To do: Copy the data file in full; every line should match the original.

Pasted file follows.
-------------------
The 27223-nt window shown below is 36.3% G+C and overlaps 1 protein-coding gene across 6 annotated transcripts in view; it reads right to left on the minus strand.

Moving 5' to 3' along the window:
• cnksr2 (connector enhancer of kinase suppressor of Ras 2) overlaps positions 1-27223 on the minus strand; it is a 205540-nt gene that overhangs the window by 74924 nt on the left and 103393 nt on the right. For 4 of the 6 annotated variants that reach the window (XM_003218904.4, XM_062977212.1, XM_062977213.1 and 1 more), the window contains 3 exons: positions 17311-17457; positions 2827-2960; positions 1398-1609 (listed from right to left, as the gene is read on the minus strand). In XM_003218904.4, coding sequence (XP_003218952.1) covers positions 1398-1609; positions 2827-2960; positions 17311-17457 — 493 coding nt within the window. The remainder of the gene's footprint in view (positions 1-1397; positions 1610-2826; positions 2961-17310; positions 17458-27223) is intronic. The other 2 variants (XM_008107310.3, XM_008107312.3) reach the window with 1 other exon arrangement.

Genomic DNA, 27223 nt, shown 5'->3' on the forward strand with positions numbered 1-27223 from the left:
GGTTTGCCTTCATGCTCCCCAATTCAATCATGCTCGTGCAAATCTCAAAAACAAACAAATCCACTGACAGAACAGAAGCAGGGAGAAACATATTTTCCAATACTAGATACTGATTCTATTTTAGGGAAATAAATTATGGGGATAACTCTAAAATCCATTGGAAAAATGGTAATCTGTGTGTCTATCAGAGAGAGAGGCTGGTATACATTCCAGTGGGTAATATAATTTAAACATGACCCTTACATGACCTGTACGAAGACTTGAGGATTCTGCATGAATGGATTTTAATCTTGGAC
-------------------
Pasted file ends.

The 27223-nt window shown below is 36.3% G+C and overlaps 1 protein-coding gene across 6 annotated transcripts in view; it reads right to left on the minus strand.

Moving 5' to 3' along the window:
• cnksr2 (connector enhancer of kinase suppressor of Ras 2) overlaps positions 1-27223 on the minus strand; it is a 205540-nt gene that overhangs the window by 74924 nt on the left and 103393 nt on the right. For 4 of the 6 annotated variants that reach the window (XM_003218904.4, XM_062977212.1, XM_062977213.1 and 1 more), the window contains 3 exons: positions 17311-17457; positions 2827-2960; positions 1398-1609 (listed from right to left, as the gene is read on the minus strand). In XM_003218904.4, coding sequence (XP_003218952.1) covers positions 1398-1609; positions 2827-2960; positions 17311-17457 — 493 coding nt within the window. The remainder of the gene's footprint in view (positions 1-1397; positions 1610-2826; positions 2961-17310; positions 17458-27223) is intronic. The other 2 variants (XM_008107310.3, XM_008107312.3) reach the window with 1 other exon arrangement.

Genomic DNA, 27223 nt, shown 5'->3' on the forward strand with positions numbered 1-27223 from the left:
GGTTTGCCTTCATGCTCCCCAATTCAATCATGCTCGTGCAAATCTCAAAAACAAACAAATCCACTGACAGAACAGAAGCAGGGAGAAACATATTTTCCAATACTAGATACTGATTCTATTTTAGGGAAATAAATTATGGGGATAACTCTAAAATCCATTGGAAAAATGGTAATCTGTGTGTCTATCAGAGAGAGAGGCTGGTATACATTCCAGTGGGTAATATAATTTAAACATGACCCTTACATGACCTGTACGAAGACTTGAGGATTCTGCATGAATGGATTTTAATCTTGGAC